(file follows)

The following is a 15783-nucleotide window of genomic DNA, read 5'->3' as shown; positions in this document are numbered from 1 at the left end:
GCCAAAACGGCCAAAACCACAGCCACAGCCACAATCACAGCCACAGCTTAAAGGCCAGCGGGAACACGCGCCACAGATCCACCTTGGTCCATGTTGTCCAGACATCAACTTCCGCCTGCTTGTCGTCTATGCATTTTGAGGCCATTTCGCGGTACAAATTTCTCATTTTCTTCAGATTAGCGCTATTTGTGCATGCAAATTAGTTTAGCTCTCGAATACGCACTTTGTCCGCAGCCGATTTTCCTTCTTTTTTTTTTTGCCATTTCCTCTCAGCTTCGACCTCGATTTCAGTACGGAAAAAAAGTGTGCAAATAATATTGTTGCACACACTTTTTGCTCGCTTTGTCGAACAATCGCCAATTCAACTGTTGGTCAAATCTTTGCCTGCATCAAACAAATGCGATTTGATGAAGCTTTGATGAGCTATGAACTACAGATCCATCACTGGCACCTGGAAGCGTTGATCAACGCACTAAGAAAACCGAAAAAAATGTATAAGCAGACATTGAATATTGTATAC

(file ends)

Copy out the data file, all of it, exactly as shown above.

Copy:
The following is a 15783-nucleotide window of genomic DNA, read 5'->3' as shown; positions in this document are numbered from 1 at the left end:
GCCAAAACGGCCAAAACCACAGCCACAGCCACAATCACAGCCACAGCTTAAAGGCCAGCGGGAACACGCGCCACAGATCCACCTTGGTCCATGTTGTCCAGACATCAACTTCCGCCTGCTTGTCGTCTATGCATTTTGAGGCCATTTCGCGGTACAAATTTCTCATTTTCTTCAGATTAGCGCTATTTGTGCATGCAAATTAGTTTAGCTCTCGAATACGCACTTTGTCCGCAGCCGATTTTCCTTCTTTTTTTTTTTGCCATTTCCTCTCAGCTTCGACCTCGATTTCAGTACGGAAAAAAAGTGTGCAAATAATATTGTTGCACACACTTTTTGCTCGCTTTGTCGAACAATCGCCAATTCAACTGTTGGTCAAATCTTTGCCTGCATCAAACAAATGCGATTTGATGAAGCTTTGATGAGCTATGAACTACAGATCCATCACTGGCACCTGGAAGCGTTGATCAACGCACTAAGAAAACCGAAAAAAATGTATAAGCAGACATTGAATATTGTATAC